Is the Lord’s Resistance Army our business?

Many U.S. interventions against evil tyrants during the past 30 years have turned out badly.   The U.S. way of war involves massive use of air power, which inevitably creates casualties among innocent civilians, and the rulers put in power by these interventions have often been as dubious as the rulers that were overthrown.

I would like to see the United States adopt the “humble” foreign policy advocated (but not carried out) by George W. Bush in the 2000 election campaign—a policy based on the realization that the United States does not have the standing or the power to dictate to the rest of the world, and that the mission of the U.S. armed forces should be to defend their country, not to dominate the world.

In spite of this, I can’t object to President Obama’s decision to send 100 U.S. troops to central Africa to advise on how to fight the Lord’s Resistance Army.  They are not being sent to overthrow a regime.  They are being sent to support legitimate governments against a rebel terrorist organization guilty of mass killing, mutilation, and rape, and the kidnapping and brainwashing of young children into being soldiers and sex slaves.

Daba Emmanuel, a Ugandan villager forcibly recruited into the LRA in 2008, escaped to tell journalist Graeme Wood how the LRA entered a village, chose the children they wanted as slaves and locked everybody else into a church, was set on fire.  Those who tried to escape were hacked to pieces with machetes.

Joseph Kony, the leader of the LRA, has been indicted by the International Criminal Court.   Congress in 2009 enacted a law authorizing aid to Uganda to suppress the LRA.   In passing the law, Congress cited studies that say the LRA over two decades has abducted 60,000 children and displaced 2 million villagers.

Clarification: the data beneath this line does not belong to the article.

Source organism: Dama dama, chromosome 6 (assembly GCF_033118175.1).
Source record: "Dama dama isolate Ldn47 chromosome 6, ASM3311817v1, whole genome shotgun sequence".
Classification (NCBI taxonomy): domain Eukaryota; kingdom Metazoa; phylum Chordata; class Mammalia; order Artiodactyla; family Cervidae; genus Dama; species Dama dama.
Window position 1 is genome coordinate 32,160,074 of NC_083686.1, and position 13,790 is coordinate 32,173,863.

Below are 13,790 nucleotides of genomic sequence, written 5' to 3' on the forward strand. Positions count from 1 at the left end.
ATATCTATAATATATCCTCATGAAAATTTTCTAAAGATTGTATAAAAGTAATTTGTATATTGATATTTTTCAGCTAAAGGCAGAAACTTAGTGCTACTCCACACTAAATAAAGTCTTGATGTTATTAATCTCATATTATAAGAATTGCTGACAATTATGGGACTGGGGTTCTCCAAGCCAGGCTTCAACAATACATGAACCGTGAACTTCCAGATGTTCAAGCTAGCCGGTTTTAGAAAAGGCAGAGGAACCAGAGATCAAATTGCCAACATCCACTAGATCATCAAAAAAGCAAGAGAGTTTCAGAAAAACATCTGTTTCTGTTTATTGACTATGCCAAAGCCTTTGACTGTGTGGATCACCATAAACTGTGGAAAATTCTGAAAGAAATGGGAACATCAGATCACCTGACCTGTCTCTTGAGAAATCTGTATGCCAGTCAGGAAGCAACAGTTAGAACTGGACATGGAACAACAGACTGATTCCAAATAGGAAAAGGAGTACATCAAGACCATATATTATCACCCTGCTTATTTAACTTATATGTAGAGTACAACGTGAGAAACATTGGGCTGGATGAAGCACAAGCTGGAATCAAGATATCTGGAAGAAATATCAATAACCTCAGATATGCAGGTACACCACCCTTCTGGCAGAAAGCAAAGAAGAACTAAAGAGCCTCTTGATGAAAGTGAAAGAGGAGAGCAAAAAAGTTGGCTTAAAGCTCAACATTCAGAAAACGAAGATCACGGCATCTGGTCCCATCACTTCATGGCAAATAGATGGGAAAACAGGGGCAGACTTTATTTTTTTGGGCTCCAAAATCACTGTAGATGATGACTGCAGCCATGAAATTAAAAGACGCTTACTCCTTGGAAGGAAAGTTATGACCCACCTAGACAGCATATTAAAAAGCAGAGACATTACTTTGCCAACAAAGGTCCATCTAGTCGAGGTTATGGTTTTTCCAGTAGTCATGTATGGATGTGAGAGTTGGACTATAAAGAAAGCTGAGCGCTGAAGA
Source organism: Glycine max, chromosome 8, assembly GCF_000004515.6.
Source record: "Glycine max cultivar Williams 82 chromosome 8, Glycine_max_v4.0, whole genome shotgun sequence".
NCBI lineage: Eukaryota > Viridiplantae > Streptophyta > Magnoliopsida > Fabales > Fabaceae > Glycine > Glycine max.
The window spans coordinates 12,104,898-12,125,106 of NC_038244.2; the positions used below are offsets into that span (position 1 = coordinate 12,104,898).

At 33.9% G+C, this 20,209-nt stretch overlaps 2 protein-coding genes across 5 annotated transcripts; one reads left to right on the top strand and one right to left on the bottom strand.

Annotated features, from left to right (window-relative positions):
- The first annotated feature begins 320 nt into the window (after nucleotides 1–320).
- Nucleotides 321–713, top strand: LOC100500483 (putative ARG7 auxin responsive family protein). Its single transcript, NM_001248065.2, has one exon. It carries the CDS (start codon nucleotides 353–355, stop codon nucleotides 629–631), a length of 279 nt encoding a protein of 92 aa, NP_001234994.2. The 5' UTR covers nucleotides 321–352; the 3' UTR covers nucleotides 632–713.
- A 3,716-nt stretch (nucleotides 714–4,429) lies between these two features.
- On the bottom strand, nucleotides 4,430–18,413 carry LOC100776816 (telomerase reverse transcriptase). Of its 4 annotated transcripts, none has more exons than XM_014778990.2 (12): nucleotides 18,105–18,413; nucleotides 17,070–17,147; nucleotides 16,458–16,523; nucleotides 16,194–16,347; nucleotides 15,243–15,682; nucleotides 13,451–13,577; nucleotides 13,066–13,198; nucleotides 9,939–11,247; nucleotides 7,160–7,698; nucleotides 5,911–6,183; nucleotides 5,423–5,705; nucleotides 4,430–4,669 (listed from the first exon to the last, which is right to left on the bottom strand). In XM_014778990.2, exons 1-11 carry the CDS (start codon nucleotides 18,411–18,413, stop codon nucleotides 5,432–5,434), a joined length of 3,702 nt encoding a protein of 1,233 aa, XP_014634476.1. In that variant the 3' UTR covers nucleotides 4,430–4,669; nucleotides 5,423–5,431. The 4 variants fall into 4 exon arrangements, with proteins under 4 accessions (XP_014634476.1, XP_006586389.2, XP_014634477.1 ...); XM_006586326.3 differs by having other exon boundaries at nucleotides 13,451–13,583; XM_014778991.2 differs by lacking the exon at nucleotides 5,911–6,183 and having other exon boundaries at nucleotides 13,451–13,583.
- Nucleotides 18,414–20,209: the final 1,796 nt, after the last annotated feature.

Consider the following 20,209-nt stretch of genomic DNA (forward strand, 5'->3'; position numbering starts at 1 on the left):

Now it is possible that intervention against the LRA will turn out to be a mistake.  Maybe 100 U.S. troops can’t really help in a place where they don’t know the terrain and don’t speak the language.  Maybe 15 years from now the U.S. will be bogged down in a quagmire war in central Africa, and the real reason for the intervention will have turned out to be central Africa’s rare earth minerals, which are vital to military and civilian electronics.   But I don’t think so.  Given what we know, this intervention is justified.

The Lord’s Resistance Army originated in the 1980s with a prophetess named Alice Lawena, who claimed the Holy Spirit told her to overthrow the Ugandan government because of its injustice to the Acholi people of northern Uganda.  After her Holy Spirit Movement was defeated by the Ugandan army, she went into exile.   Joseph Kony, a fighter in a rebel movement called the Ugandan People’s Democratic Army, reportedly her nephew or her cousin, took leadership of her movement and renamed it the Lord’s Resistance Army.

At different times, Kony has moved his army into the Democratic Republic of the Congo, the Central African Republic and the South Sudan.  His professed program is justice for the Acholi people and a society based on the Ten Commandments—even though Kony has violated every one of them.

Click on Joseph Kony’s Long Walk To, and From, Hell for Graeme Wood’s report, which was reprinted in The Atlantic Monthly.

Click on Invisible Children for the web site of the organization that produced the video above.

Click on Breaking God’s Commandments: the destruction of childhood by the Lord’s Resistance Army for a report by Amnesty International.

Click on A Plan B for President Obama: Get Tough on Human Rights for a call by Kenneth Roth, executive director of Human Rights Watch, for U.S. intervention against the LRA.

Click on Why Is President Obama Sending Troops Against the Lord’s Resistance Army? for an article by Max Fisher in The Atlantic Monthly expressing misgivings about U.S. involvement in a conflict where no important U.S. interests are at stake.

Click on Rush Limbaugh transcript for Limbaugh’s defense of the Lord’s Resistance Army.  [Added 10/18/11]

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